Cahoy’s business model to be competitive with their day-to-day pump work is to have offices within a three- to four-hour drive radius of their clients (180 to 200 miles).
It makes sense. Spacing his regional offices within three and a half- to four and a half-hour drives makes truck deliveries more economical and provides overlap for timely service.
“We’re not isolating one crew to one specific geographical area,” Cahoy says. “If one office goes a little slow, it can go help in another area and vice versa.”
Cahoy’s first dive into expansion occurred in May 2006 in southwest Iowa with its Marne location, a 6500-square-foot facility that employs one full-time pump crew headed by Jon Smiley. The location began as a drop-off spot to store material and equipment to save miles on drill and pump rigs. It soon blossomed into an office where a new building was built. The office has allowed Cahoy to work in Nebraska, Kansas, and northwest Missouri.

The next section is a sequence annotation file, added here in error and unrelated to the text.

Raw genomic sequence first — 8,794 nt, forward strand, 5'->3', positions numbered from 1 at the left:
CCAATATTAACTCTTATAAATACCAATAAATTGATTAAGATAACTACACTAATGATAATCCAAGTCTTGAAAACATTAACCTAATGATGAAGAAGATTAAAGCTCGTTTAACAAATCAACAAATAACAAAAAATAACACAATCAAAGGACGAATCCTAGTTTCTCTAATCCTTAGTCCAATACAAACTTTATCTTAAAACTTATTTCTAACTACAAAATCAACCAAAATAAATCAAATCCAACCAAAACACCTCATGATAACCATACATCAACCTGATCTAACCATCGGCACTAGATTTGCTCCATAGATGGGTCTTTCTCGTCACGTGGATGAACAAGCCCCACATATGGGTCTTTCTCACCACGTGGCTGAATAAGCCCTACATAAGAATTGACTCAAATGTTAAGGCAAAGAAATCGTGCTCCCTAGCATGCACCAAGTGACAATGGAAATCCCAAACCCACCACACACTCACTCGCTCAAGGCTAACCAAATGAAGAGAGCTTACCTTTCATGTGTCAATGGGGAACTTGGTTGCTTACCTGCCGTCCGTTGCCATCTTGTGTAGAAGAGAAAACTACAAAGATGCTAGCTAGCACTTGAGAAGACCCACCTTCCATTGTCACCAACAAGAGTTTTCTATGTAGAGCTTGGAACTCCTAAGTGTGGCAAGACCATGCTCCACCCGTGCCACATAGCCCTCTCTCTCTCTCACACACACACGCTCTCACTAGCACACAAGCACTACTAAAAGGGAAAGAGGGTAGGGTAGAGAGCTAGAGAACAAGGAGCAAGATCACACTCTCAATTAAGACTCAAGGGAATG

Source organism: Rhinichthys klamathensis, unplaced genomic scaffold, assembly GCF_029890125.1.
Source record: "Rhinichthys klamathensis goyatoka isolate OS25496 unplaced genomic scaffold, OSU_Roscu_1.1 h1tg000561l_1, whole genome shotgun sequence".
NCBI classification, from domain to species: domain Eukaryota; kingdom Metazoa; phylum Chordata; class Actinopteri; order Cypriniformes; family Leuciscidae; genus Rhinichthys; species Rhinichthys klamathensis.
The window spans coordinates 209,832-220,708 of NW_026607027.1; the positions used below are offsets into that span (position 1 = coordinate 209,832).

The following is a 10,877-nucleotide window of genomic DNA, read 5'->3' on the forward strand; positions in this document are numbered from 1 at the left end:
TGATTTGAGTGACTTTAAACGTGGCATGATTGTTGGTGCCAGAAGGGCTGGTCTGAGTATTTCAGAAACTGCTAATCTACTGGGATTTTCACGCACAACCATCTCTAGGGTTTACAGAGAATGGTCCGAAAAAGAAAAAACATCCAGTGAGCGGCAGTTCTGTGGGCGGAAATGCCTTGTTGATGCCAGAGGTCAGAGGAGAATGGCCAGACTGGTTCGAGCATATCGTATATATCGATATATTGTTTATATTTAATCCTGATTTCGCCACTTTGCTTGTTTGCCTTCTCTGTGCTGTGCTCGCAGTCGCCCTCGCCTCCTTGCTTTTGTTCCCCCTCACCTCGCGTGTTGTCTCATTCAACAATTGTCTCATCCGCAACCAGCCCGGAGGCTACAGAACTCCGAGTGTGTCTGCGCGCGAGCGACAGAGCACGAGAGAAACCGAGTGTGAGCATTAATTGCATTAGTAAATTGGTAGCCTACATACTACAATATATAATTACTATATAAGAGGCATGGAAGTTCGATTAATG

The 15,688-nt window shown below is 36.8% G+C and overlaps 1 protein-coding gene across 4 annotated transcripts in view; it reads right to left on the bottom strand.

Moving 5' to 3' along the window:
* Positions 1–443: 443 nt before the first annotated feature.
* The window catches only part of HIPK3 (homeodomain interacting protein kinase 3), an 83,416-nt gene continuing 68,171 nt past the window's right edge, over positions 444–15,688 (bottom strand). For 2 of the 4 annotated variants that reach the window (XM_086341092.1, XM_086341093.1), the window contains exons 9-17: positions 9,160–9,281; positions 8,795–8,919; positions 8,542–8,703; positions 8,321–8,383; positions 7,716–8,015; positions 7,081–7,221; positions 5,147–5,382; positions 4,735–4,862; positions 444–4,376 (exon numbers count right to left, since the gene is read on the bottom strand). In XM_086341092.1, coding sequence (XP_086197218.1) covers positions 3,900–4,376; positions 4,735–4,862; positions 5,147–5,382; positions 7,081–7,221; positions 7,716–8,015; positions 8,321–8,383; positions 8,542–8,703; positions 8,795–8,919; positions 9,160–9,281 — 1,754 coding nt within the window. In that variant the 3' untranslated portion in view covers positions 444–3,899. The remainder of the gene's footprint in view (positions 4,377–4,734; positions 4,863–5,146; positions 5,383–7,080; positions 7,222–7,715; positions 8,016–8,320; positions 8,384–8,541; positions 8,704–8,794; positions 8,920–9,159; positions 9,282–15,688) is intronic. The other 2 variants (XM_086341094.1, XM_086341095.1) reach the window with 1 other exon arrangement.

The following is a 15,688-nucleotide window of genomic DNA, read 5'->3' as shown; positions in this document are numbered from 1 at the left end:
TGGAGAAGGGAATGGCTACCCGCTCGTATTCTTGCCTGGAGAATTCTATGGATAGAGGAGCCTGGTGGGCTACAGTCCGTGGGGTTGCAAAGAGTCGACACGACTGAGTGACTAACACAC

The two new regional offices that opened this summer are both in Illinois.
Lincoln, in central Illinois, opened in June and employs one full-time pump crew out of its 15,000-square-foot facility headed by Mike Stoddard.
Durand, in northern Illinois bordering Wisconsin, opened in July and is running two pump crews out of two facilities (4500 square feet and 6500 square feet) headed by Ernie Lilja. To help in Durand, Cahoy had this office become affiliated with the International Union of Operating Engineers Local 150.
“By the time we’re finished with the two Illinois offices, we’ll have invested about 15 percent of our topline revenue in equipment, tools, and inventory into each office,” Cahoy says. “We feel the two Illinois offices should each add 30 to 35 percent to our topline by the end of 2019, and Marne add about 25 percent.”
The corporate office in Sumner runs three full-time pump crews and two drill crews out of its two facilities (24,000 square feet and 19,000 square feet).
Bring Your ‘A’ Game